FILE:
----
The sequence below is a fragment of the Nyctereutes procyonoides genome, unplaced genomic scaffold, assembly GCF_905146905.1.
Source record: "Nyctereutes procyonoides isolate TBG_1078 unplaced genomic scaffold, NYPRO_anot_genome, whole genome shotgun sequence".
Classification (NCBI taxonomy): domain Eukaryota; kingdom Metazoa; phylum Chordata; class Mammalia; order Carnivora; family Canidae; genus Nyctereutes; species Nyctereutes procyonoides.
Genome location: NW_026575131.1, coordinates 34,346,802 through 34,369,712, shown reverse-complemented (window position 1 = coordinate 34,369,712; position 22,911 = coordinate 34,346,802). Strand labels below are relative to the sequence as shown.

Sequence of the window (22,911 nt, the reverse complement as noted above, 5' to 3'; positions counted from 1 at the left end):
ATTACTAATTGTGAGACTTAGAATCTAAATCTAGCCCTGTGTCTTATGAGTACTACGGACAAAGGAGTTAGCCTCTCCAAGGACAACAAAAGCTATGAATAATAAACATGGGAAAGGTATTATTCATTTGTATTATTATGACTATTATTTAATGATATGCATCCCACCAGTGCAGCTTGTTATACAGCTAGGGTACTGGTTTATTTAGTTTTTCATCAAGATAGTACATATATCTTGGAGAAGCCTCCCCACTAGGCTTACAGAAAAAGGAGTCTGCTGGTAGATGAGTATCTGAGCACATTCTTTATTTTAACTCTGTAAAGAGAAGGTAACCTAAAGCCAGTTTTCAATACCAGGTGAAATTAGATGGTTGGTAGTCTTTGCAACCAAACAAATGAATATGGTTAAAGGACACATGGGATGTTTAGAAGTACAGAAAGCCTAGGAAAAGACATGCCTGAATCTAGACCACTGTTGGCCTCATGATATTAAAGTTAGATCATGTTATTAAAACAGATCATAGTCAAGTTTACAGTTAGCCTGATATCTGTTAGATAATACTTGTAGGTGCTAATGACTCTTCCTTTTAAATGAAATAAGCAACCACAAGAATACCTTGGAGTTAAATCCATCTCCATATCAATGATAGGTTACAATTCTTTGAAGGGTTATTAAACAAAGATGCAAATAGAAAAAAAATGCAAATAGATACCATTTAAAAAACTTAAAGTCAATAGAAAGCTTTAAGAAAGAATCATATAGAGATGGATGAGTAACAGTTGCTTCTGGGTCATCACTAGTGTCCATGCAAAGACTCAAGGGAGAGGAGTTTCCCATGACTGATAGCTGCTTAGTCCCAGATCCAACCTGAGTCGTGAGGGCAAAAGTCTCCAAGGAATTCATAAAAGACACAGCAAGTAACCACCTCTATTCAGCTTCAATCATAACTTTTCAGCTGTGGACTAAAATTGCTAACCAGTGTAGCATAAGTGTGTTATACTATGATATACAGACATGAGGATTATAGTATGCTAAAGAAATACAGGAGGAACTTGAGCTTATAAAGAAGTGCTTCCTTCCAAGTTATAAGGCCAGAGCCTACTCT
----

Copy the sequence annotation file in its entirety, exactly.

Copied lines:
The sequence below is a fragment of the Nyctereutes procyonoides genome, unplaced genomic scaffold, assembly GCF_905146905.1.
Source record: "Nyctereutes procyonoides isolate TBG_1078 unplaced genomic scaffold, NYPRO_anot_genome, whole genome shotgun sequence".
Classification (NCBI taxonomy): domain Eukaryota; kingdom Metazoa; phylum Chordata; class Mammalia; order Carnivora; family Canidae; genus Nyctereutes; species Nyctereutes procyonoides.
Genome location: NW_026575131.1, coordinates 34,346,802 through 34,369,712, shown reverse-complemented (window position 1 = coordinate 34,369,712; position 22,911 = coordinate 34,346,802). Strand labels below are relative to the sequence as shown.

Sequence of the window (22,911 nt, the reverse complement as noted above, 5' to 3'; positions counted from 1 at the left end):
ATTACTAATTGTGAGACTTAGAATCTAAATCTAGCCCTGTGTCTTATGAGTACTACGGACAAAGGAGTTAGCCTCTCCAAGGACAACAAAAGCTATGAATAATAAACATGGGAAAGGTATTATTCATTTGTATTATTATGACTATTATTTAATGATATGCATCCCACCAGTGCAGCTTGTTATACAGCTAGGGTACTGGTTTATTTAGTTTTTCATCAAGATAGTACATATATCTTGGAGAAGCCTCCCCACTAGGCTTACAGAAAAAGGAGTCTGCTGGTAGATGAGTATCTGAGCACATTCTTTATTTTAACTCTGTAAAGAGAAGGTAACCTAAAGCCAGTTTTCAATACCAGGTGAAATTAGATGGTTGGTAGTCTTTGCAACCAAACAAATGAATATGGTTAAAGGACACATGGGATGTTTAGAAGTACAGAAAGCCTAGGAAAAGACATGCCTGAATCTAGACCACTGTTGGCCTCATGATATTAAAGTTAGATCATGTTATTAAAACAGATCATAGTCAAGTTTACAGTTAGCCTGATATCTGTTAGATAATACTTGTAGGTGCTAATGACTCTTCCTTTTAAATGAAATAAGCAACCACAAGAATACCTTGGAGTTAAATCCATCTCCATATCAATGATAGGTTACAATTCTTTGAAGGGTTATTAAACAAAGATGCAAATAGAAAAAAAATGCAAATAGATACCATTTAAAAAACTTAAAGTCAATAGAAAGCTTTAAGAAAGAATCATATAGAGATGGATGAGTAACAGTTGCTTCTGGGTCATCACTAGTGTCCATGCAAAGACTCAAGGGAGAGGAGTTTCCCATGACTGATAGCTGCTTAGTCCCAGATCCAACCTGAGTCGTGAGGGCAAAAGTCTCCAAGGAATTCATAAAAGACACAGCAAGTAACCACCTCTATTCAGCTTCAATCATAACTTTTCAGCTGTGGACTAAAATTGCTAACCAGTGTAGCATAAGTGTGTTATACTATGATATACAGACATGAGGATTATAGTATGCTAAAGAAATACAGGAGGAACTTGAGCTTATAAAGAAGTGCTTCCTTCCAAGTTATAAGGCCAGAGCCTACTCT